Mary Kelly (journalist)

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Mary Kelly (journalist)
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Mary Ellen Agnes Kelly

(1926-05-11)May 11, 1926
DiedMarch 8, 2005(2005-03-08) (aged 78)
CitizenshipUnited States of America
Alma materHartford Junior Business College.
  • Television and radio reporter
  • Producer

Mary Ellen Agnes Kelly (1926-2005?) was a television and radio reporter and producer. Kelly was part of the staff for the first production of the Today Show in 1952. During her Today Show career, Kelly travelled the world for her reporting. She interviewed celebrities, including Audrey Hepburn and Mel Ferrer, and reported on many international events, including Grace Kelly’s wedding and the inaugural commercial flight over the North Pole. She later hosted her own radio show, “Mary’s Notebook.”

Early life

Mary Kelly grew up in Hartford, Connecticut.[1][2] She attended Hartford Junior Business College.[3][4] She planned to be a home economics teacher.[1] While in Connecticut, Kelly worked as a typist for Connecticut General Life Insurance Company.[2][3][4]

Early career

In 1945 at the age of 19, Kelly moved to New York for a copywriter position at the New York Times.[2][3][4][5] She spent only four months at the newspaper.[3] She took a secretarial position at a law firm.[3][4] Kelly then worked as a theatrical press agent.[3][4]

From 1947-1949, Kelly worked at King Features Syndicate.[5] She was part of the sales promotion department.[1][2][3][4] The company paid for her to attend the Columbia School of Journalism to take night classes.[3][4][5]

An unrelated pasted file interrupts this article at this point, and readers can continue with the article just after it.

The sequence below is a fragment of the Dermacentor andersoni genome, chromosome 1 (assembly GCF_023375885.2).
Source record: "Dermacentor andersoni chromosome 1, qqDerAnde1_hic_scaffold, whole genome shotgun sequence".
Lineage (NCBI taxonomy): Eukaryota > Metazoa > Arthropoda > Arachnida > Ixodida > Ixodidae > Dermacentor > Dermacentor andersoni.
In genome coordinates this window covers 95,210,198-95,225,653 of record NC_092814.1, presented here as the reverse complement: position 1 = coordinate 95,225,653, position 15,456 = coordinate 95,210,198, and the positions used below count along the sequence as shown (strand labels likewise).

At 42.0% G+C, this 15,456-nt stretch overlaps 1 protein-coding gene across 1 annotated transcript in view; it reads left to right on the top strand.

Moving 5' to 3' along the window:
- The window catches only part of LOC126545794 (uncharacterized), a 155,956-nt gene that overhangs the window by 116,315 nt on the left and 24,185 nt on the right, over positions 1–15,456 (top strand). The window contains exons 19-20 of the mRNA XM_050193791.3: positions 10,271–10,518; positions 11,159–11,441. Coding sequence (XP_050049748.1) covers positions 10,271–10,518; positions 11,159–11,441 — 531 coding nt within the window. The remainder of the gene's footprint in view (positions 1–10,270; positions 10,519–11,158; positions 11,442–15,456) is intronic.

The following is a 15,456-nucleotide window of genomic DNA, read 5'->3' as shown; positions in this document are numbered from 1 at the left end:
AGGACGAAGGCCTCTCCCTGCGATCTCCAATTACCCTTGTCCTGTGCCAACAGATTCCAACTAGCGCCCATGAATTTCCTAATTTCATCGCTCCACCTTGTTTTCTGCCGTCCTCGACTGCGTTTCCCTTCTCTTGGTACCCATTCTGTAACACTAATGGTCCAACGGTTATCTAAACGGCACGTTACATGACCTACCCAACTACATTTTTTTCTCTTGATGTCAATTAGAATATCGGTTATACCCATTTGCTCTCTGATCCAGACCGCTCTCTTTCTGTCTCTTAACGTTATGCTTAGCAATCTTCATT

After her sale promotion department position, Kelly took a job as secretary to the producer of the Ted Mack's The Original Amateur Hour.[1][3][4] Her role later transitioned into becoming a script writer and talent auditions.[2][3][4] She then began working at NBC on the Broadway Open House late night show as assistant to the producer.[2][3][4]

Career at the Today Show

Mary Kelly transitioned within NBC from the Broadway Open House to the Today Show in 1951.[3][4] She worked as an assistant to the producer and a human interest reporter.[3][4] Kelly was part of the staff when the first show aired in January 1952.[3][5]

Kelly worked with Today Show guests, doing preliminary interviews as well as making arrangements, picking them up for the show, and ensuring they were on schedule.[2][3][4] While she did mostly behind the scenes work, she also got on-air time.[4] Mary Kelly became Dave Garroway’s “gal helper,” writing copy for the Today Show’s host.[3][4] She also presented stories herself on air.[3]

In 1953, Kelly was assigned to an international tour with the Today Show’s mascot, J. Fred Muggs the chimpanzee.[1][2][3][4] During the tour, they visited Paris, Rome, Nairobi, Cairo, Beirut, Hong Kong, Tokyo, Honolulu, Los Angeles, Mexico City, Havana, and San Juan.[1][2][3][4] Besides watching after Muggs, Kelly supervised filming and wrote press releases.[3][4]